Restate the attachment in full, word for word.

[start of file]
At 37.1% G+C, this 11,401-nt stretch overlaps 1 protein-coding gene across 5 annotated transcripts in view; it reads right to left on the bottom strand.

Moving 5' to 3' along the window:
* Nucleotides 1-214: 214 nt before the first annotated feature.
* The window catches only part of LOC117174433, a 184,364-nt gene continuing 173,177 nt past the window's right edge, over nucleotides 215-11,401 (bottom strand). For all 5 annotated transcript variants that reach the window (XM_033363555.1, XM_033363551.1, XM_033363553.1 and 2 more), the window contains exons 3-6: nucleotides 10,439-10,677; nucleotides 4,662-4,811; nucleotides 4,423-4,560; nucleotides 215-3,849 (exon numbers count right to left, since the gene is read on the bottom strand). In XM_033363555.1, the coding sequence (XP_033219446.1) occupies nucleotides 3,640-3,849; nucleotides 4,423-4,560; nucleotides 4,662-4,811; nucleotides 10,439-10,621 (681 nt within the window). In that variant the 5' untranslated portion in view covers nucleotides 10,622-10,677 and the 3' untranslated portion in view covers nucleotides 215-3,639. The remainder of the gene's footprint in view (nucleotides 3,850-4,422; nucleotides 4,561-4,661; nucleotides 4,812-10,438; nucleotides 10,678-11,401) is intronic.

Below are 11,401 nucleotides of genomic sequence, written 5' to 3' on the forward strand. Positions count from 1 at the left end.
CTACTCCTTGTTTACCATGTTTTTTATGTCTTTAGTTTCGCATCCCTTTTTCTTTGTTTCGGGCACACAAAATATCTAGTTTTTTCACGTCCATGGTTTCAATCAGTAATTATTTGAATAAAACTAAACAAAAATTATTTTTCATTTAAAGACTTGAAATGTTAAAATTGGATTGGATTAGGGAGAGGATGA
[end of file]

At 37.1% G+C, this 11,401-nt stretch overlaps 1 protein-coding gene across 5 annotated transcripts in view; it reads right to left on the bottom strand.

Moving 5' to 3' along the window:
* Nucleotides 1-214: 214 nt before the first annotated feature.
* The window catches only part of LOC117174433, a 184,364-nt gene continuing 173,177 nt past the window's right edge, over nucleotides 215-11,401 (bottom strand). For all 5 annotated transcript variants that reach the window (XM_033363555.1, XM_033363551.1, XM_033363553.1 and 2 more), the window contains exons 3-6: nucleotides 10,439-10,677; nucleotides 4,662-4,811; nucleotides 4,423-4,560; nucleotides 215-3,849 (exon numbers count right to left, since the gene is read on the bottom strand). In XM_033363555.1, the coding sequence (XP_033219446.1) occupies nucleotides 3,640-3,849; nucleotides 4,423-4,560; nucleotides 4,662-4,811; nucleotides 10,439-10,621 (681 nt within the window). In that variant the 5' untranslated portion in view covers nucleotides 10,622-10,677 and the 3' untranslated portion in view covers nucleotides 215-3,639. The remainder of the gene's footprint in view (nucleotides 3,850-4,422; nucleotides 4,561-4,661; nucleotides 4,812-10,438; nucleotides 10,678-11,401) is intronic.

Below are 11,401 nucleotides of genomic sequence, written 5' to 3' on the forward strand. Positions count from 1 at the left end.
CTACTCCTTGTTTACCATGTTTTTTATGTCTTTAGTTTCGCATCCCTTTTTCTTTGTTTCGGGCACACAAAATATCTAGTTTTTTCACGTCCATGGTTTCAATCAGTAATTATTTGAATAAAACTAAACAAAAATTATTTTTCATTTAAAGACTTGAAATGTTAAAATTGGATTGGATTAGGGAGAGGATGA